A proper whip

I can imagine Louise Upston doing this…but not Chris Hipkins.

Imagine if the snivelling little ginga trying that on with Shane Jones. Mallard could get away with it…I’m told his abuse of backbenchers is legendary…he will be regretting unleashing that sort of behaviour on David Cunliffe in the house repeatedly, regretting and hoping that Cunliffe doesn’t become leader. Once such incident was over stopping David Cunliffe tweeting while in the house. The expletives issued were heard by numerous MPs surrounding Cunliffe’s seat.

The next step is delivery. Or as it is experienced by backbench MPs, enforcement. A strong whips’ office is vital in tight votes. A Cabinet minister who served in both the Blair and Brown governments retells his first encounter with Labour whips. Newly elected, he was walking through the corridors of the House when he was accosted by one. He was pushed against the wall, his testicles grabbed and twisted sharply – and painfully. “Son, you’ve done nothing to annoy me. Yet. Just think what I’ll do if you cross me.” That is how you manage backbenchers. 

I was in the Commons, drinking with some MPs, on the day that the vote for the Iraq war was passed. “Hear that noise John? It’s limbs being broken.” That was the job, and it was done. No one who was in the House this week witnessed so much as a Chinese burn being inflicted.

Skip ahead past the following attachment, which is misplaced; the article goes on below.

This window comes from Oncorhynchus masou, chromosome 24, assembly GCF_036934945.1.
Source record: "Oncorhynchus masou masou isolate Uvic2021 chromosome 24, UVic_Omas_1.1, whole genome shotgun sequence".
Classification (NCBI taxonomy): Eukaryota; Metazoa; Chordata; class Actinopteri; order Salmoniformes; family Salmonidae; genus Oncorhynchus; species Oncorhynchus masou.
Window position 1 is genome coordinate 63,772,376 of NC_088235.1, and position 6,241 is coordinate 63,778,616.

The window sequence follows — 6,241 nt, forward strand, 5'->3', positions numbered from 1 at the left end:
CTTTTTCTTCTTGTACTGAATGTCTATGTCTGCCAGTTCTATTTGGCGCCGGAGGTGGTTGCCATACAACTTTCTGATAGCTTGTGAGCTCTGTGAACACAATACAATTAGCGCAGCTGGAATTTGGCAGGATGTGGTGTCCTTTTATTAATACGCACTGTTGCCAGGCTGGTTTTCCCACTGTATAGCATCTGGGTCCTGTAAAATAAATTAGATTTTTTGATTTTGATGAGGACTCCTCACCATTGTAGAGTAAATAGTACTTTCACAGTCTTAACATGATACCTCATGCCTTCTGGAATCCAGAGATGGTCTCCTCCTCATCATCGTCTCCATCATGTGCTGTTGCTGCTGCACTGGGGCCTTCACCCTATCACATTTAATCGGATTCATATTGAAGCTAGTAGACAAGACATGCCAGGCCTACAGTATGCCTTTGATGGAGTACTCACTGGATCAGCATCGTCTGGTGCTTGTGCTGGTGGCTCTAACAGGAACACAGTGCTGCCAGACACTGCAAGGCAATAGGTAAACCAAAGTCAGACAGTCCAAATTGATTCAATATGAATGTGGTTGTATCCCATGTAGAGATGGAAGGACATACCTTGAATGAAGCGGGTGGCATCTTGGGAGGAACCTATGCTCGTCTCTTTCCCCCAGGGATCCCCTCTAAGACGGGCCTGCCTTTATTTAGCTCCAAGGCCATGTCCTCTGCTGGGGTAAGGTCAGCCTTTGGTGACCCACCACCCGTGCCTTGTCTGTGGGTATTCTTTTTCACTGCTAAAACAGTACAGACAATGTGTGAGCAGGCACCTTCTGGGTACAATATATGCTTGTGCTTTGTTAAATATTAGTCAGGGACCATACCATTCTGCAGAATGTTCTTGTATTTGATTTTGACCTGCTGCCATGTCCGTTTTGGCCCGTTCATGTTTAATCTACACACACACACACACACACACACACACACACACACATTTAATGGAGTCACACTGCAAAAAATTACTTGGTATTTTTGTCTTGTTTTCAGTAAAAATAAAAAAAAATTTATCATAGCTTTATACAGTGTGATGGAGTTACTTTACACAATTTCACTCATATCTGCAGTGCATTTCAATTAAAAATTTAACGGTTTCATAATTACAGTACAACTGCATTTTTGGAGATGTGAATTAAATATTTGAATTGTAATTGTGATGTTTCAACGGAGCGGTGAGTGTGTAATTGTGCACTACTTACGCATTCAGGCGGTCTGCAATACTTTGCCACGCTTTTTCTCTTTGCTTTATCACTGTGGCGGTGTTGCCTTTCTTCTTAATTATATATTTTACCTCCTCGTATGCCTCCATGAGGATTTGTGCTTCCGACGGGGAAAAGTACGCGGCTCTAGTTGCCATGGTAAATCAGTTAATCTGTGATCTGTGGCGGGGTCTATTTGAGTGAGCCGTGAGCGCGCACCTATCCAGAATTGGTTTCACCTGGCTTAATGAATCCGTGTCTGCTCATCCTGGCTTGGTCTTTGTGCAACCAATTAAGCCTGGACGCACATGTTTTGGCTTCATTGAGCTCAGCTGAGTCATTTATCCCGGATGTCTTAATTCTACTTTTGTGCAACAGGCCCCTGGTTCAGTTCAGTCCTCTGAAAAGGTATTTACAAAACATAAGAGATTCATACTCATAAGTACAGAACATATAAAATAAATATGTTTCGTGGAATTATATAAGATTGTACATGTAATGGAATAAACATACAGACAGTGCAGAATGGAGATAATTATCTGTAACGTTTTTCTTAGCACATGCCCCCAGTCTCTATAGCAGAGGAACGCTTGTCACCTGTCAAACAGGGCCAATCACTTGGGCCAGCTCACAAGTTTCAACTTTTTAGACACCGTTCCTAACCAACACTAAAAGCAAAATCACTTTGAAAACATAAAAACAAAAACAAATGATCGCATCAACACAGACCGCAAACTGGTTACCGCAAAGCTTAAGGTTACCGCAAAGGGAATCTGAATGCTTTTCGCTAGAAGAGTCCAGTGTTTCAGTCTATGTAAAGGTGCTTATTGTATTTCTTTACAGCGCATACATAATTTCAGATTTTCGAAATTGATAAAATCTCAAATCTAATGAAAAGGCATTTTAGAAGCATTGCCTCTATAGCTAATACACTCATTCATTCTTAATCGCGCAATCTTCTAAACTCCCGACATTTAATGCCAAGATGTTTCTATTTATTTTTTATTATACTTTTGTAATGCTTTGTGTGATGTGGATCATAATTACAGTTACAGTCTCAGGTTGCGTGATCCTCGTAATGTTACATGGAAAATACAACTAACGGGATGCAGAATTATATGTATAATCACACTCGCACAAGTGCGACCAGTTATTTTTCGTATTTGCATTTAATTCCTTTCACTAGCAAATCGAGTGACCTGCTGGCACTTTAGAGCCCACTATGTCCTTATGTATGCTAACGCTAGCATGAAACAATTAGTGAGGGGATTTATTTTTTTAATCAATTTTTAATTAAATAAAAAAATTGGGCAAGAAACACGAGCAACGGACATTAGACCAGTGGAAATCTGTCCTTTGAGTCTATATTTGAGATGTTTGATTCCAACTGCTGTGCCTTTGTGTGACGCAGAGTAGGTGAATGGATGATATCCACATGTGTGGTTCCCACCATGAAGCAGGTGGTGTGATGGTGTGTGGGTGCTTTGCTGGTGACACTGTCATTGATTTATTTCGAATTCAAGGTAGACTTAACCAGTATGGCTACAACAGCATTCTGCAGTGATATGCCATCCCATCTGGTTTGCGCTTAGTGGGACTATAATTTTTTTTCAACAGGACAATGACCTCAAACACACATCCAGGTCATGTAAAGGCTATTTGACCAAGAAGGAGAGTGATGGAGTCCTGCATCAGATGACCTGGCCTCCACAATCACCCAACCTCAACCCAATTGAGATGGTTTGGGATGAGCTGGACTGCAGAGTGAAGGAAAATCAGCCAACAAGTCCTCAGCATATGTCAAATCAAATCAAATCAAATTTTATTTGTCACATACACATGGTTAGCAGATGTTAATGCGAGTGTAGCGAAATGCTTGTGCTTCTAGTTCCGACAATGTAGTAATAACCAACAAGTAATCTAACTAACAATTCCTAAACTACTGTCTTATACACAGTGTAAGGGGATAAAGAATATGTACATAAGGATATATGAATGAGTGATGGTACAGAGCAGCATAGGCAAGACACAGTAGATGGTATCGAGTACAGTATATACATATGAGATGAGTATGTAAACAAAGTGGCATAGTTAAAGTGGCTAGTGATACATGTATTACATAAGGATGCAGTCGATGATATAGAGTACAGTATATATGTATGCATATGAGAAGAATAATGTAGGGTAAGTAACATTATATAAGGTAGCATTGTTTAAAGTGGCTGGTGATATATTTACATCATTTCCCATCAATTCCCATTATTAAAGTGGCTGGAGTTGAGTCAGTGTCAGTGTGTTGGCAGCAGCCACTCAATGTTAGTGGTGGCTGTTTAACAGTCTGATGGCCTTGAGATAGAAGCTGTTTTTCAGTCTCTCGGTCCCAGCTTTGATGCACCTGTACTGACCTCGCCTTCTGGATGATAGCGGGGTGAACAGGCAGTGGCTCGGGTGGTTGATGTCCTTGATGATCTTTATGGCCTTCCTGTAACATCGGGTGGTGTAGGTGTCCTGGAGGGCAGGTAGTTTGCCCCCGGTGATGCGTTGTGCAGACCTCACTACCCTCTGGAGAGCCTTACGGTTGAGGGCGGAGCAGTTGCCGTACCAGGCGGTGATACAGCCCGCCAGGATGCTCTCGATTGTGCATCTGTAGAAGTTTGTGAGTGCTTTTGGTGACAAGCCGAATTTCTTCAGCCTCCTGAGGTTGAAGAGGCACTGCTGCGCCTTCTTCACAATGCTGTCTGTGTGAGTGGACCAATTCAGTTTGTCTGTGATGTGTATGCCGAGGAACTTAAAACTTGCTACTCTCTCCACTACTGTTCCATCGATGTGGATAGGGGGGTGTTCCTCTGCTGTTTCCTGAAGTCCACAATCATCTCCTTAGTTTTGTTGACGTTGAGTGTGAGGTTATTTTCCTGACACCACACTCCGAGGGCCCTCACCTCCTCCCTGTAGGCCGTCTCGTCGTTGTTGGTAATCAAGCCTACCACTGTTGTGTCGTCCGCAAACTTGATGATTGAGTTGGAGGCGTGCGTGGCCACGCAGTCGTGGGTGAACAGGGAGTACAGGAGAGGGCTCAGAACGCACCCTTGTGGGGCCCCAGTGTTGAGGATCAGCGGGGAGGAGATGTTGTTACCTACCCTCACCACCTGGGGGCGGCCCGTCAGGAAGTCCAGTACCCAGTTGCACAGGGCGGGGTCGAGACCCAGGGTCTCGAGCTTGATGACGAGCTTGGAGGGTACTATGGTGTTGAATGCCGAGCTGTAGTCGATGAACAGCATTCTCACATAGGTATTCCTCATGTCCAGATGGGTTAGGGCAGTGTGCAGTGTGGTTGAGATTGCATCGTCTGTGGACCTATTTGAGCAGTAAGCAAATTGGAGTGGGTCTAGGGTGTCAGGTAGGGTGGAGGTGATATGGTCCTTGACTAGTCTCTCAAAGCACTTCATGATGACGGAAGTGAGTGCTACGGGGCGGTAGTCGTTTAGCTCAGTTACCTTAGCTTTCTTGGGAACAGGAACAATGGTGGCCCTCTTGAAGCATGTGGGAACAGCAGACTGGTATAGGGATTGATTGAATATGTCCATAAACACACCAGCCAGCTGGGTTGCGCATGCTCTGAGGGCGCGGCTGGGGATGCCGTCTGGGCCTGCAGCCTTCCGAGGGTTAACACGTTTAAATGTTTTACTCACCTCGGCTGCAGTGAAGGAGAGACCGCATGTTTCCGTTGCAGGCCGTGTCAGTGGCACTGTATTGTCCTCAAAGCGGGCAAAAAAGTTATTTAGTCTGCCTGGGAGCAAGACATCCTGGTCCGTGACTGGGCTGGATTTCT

Gutless whips and mealy mouth ed leadership cost David Cameron dearly. His leadership is now in question and his invincibility is shattered.

Do you want:

  • Ad-free access?
  • Access to our very popular daily crossword?
  • Access to daily sudoku?
  • Access to Incite Politics magazine articles?
  • Access to podcasts?
  • Access to political polls?

Our subscribers’ financial support is the reason why we have been able to offer our latest service; Audio blogs. 

Click Here  to support us and watch the number of services grow.

As much at home writing editorials as being the subject of them, Cam has won awards, including the Canon Media Award for his work on the Len Brown/Bevan Chuang story. When he’s not creating the news, he tends to be in it, with protagonists using the courts, media and social media to deliver financial as well as death threats.

They say that news is something that someone, somewhere, wants kept quiet. Cam Slater doesn’t do quiet and, as a result, he is a polarising, controversial but highly effective journalist who takes no prisoners.

He is fearless in his pursuit of a story.

Love him or loathe him, you can’t ignore him.

To read Cam’s previous articles click on his name in blue.